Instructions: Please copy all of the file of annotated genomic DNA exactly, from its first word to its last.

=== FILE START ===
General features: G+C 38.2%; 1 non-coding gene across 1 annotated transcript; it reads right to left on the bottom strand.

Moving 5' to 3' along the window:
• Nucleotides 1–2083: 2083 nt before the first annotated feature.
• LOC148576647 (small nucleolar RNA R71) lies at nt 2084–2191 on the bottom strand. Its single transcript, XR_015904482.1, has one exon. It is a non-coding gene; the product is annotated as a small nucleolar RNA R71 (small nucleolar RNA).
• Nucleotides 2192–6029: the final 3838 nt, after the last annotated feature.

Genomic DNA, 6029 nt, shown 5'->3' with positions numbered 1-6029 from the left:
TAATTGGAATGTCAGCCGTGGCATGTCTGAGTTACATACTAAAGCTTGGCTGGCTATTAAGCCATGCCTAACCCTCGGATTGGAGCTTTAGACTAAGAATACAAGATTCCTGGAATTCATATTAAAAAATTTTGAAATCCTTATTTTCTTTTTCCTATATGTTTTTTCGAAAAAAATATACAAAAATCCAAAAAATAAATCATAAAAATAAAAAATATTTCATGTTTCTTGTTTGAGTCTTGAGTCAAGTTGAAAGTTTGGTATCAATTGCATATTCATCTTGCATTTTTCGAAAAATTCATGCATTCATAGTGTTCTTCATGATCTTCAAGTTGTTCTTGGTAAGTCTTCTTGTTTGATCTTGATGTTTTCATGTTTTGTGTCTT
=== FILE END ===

General features: G+C 38.2%; 1 non-coding gene across 1 annotated transcript; it reads right to left on the bottom strand.

Moving 5' to 3' along the window:
• Nucleotides 1–2083: 2083 nt before the first annotated feature.
• LOC148576647 (small nucleolar RNA R71) lies at nt 2084–2191 on the bottom strand. Its single transcript, XR_015904482.1, has one exon. It is a non-coding gene; the product is annotated as a small nucleolar RNA R71 (small nucleolar RNA).
• Nucleotides 2192–6029: the final 3838 nt, after the last annotated feature.

Genomic DNA, 6029 nt, shown 5'->3' with positions numbered 1-6029 from the left:
TAATTGGAATGTCAGCCGTGGCATGTCTGAGTTACATACTAAAGCTTGGCTGGCTATTAAGCCATGCCTAACCCTCGGATTGGAGCTTTAGACTAAGAATACAAGATTCCTGGAATTCATATTAAAAAATTTTGAAATCCTTATTTTCTTTTTCCTATATGTTTTTTCGAAAAAAATATACAAAAATCCAAAAAATAAATCATAAAAATAAAAAATATTTCATGTTTCTTGTTTGAGTCTTGAGTCAAGTTGAAAGTTTGGTATCAATTGCATATTCATCTTGCATTTTTCGAAAAATTCATGCATTCATAGTGTTCTTCATGATCTTCAAGTTGTTCTTGGTAAGTCTTCTTGTTTGATCTTGATGTTTTCATGTTTTGTGTCTT